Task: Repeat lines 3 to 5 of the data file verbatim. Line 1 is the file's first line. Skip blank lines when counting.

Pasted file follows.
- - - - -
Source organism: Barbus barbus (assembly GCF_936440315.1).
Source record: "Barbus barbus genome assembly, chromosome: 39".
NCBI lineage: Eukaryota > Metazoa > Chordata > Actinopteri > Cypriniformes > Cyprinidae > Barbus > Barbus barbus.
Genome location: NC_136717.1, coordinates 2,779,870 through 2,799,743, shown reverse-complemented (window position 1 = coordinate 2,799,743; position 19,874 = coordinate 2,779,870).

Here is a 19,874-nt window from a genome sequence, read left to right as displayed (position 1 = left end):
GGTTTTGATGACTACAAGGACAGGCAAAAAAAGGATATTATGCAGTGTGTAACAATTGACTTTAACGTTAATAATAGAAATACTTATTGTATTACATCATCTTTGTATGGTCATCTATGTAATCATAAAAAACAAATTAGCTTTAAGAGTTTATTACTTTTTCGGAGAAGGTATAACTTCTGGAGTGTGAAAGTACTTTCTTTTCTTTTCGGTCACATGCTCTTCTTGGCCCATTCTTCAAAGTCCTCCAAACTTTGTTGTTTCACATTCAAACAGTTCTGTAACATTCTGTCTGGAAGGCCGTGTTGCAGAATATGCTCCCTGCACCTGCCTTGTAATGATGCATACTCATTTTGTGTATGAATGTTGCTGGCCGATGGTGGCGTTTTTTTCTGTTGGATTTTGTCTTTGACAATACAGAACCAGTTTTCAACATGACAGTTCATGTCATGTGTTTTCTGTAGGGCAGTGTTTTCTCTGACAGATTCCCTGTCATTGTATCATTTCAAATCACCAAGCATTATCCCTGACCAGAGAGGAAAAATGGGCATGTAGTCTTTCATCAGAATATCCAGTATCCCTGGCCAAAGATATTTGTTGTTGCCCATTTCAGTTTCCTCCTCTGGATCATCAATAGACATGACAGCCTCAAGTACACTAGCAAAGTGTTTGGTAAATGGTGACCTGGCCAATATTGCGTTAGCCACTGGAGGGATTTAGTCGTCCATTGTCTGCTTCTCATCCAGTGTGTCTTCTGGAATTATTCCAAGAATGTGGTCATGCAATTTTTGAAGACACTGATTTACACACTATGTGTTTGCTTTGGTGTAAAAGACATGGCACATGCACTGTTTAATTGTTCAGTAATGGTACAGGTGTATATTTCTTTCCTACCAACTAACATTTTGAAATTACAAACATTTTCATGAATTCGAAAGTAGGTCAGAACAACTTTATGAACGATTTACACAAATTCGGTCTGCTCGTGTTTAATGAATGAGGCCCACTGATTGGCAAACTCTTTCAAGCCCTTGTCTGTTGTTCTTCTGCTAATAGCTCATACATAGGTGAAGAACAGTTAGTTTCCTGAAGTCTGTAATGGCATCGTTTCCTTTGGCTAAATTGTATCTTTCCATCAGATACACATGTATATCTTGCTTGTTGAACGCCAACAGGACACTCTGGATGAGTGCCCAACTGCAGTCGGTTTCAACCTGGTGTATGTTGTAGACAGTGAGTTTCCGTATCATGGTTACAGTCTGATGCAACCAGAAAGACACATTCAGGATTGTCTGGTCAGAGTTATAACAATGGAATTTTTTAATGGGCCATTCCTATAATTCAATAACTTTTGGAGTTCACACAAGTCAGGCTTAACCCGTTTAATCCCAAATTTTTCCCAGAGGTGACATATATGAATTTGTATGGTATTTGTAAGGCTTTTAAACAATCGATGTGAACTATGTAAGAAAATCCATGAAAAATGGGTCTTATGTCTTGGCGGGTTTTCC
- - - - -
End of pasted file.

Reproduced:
NCBI lineage: Eukaryota > Metazoa > Chordata > Actinopteri > Cypriniformes > Cyprinidae > Barbus > Barbus barbus.
Genome location: NC_136717.1, coordinates 2,779,870 through 2,799,743, shown reverse-complemented (window position 1 = coordinate 2,799,743; position 19,874 = coordinate 2,779,870).

Here is a 19,874-nt window from a genome sequence, read left to right as displayed (position 1 = left end):